From tropical storm to Category 5 in 18 hours: Super Typhoon Hagibis intensifies at one of the fastest rates on record
On Sunday morning, it was a tropical storm. By Monday morning, it had Category 5 winds. Super Typhoon Hagibis, currently moving near the Federated States of Micronesia in the northwestern Pacific Ocean, is a monster that gathered strength at one of the fastest rates ever observed on Earth.
The storm has a massive shield of towering thunderstorms surrounding a pinhole-like eye that is just a few miles across.
Its 160 mph winds firmly establish it as a Category 5-equivalent super typhoon, looming as a behemoth on satellite after a period of extremely rapid intensification.
“This is the most intensification by a tropical cyclone in the western North Pacific in 18 hours since Yates in 1996,” tweeted Philip Klotzbach, a hurricane researcher at Colorado State University. Maximum sustained winds increased at least 90 mph in 18 hours, nearly three and a half times the rate a storm would need to strengthen to constitute “rapid intensification,” based on the meteorological definition of that term.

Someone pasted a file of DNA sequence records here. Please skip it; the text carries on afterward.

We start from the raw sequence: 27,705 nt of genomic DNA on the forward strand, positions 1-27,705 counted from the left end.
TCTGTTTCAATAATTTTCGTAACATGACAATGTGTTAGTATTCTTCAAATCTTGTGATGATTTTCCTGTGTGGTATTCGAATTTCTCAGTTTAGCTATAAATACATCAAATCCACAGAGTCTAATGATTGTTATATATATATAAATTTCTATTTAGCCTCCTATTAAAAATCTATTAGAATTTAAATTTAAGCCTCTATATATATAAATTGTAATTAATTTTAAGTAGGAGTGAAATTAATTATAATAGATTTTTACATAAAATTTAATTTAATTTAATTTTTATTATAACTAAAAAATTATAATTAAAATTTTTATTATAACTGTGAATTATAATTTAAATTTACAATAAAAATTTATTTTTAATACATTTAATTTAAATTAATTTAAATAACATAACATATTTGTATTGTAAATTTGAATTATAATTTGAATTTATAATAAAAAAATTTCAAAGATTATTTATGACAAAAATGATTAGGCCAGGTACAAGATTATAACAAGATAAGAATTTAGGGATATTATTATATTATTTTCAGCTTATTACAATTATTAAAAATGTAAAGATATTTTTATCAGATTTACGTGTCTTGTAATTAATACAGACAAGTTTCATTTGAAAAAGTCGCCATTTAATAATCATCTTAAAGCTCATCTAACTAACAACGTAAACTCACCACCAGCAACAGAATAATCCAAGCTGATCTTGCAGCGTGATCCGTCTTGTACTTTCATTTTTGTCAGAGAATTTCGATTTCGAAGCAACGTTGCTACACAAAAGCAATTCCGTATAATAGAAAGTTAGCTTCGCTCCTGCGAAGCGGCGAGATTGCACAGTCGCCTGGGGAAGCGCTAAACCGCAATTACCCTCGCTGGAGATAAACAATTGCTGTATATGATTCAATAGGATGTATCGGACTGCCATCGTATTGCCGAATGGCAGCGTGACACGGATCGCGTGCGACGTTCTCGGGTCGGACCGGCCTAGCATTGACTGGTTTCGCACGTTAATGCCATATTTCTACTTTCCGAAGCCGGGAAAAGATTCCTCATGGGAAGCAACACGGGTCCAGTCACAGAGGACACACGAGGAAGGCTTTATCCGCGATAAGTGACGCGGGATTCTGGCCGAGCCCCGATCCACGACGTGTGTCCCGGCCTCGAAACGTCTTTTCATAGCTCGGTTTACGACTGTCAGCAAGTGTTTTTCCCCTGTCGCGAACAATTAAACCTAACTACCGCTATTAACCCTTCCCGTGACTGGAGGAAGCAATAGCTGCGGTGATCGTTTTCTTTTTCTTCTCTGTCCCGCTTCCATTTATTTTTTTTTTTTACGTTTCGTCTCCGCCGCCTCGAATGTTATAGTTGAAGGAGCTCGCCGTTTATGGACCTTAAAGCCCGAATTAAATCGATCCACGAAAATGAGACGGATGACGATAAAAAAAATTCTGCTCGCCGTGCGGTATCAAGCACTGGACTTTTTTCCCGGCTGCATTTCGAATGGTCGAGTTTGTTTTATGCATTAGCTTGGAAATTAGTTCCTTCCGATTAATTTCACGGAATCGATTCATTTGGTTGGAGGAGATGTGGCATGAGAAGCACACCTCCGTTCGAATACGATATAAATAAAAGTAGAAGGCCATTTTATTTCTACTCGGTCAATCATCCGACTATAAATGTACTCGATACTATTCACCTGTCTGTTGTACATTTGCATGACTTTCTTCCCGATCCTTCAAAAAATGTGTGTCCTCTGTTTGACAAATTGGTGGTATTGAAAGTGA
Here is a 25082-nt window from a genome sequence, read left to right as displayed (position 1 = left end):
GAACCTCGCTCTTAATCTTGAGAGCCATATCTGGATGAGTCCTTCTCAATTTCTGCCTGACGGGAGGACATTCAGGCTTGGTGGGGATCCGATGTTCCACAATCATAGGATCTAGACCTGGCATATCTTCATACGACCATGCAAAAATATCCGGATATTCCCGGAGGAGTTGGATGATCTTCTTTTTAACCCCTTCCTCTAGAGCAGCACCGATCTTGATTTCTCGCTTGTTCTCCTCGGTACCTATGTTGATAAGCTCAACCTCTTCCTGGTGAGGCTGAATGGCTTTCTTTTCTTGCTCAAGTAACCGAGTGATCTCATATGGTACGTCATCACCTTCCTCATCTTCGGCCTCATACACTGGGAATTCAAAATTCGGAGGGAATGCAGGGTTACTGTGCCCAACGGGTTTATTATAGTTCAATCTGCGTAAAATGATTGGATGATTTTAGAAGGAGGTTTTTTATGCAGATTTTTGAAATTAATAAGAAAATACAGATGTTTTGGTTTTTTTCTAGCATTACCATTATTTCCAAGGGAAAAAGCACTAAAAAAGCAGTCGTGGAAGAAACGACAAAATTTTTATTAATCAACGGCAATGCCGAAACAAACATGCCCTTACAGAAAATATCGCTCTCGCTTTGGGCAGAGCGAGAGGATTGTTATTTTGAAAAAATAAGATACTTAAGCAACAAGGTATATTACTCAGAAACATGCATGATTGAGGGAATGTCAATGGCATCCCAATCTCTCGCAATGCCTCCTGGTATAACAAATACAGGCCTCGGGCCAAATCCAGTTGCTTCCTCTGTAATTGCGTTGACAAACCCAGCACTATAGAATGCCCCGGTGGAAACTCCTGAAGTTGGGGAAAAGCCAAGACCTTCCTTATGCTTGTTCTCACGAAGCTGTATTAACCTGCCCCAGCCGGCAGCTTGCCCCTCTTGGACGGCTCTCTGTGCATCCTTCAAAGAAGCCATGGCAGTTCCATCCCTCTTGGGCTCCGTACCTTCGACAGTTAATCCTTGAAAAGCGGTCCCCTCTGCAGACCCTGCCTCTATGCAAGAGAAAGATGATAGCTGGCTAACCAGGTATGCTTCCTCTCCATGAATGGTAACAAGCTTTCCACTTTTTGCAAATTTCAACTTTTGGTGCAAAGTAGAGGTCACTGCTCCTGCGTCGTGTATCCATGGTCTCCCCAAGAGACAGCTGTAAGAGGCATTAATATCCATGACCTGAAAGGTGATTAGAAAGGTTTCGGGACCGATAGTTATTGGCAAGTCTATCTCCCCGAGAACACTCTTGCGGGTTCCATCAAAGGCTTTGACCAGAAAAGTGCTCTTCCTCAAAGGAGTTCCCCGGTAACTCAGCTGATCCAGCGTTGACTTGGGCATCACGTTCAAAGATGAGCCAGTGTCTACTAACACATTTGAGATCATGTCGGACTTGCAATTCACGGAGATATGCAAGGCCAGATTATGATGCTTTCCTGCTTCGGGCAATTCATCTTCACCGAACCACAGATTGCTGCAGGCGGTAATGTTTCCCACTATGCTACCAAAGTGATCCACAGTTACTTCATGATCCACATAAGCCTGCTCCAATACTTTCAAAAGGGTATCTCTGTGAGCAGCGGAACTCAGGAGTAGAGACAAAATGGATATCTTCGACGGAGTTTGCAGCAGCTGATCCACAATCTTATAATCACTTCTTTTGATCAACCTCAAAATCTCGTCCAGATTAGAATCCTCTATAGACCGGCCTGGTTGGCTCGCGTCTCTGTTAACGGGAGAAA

With gusts approaching 195 mph, Super Typhoon Hagibis is an absolute beast. It’s centered about 70 miles north of Saipan and is moving west-northwest at about 18 mph away from the island chain.
The worst conditions are ongoing, soon to subside during Monday afternoon Eastern Time. Typhoon warnings were up for Tinian, Saipan, Alamagan and Pagan islands. Fortunately, the eyewall passed well to the north of the islands, though “destructive” wind gusts of 74 mph or more were possible within the spiral rain bands.
The eyewall and eye did make a direct hit on Anatahan, a 13-square-mile uninhabited volcanic island, around noon Eastern Time on Monday.
A flash flood warning was up for Guam, as well, where total rainfall amounts of 3 to 7 inches were expected.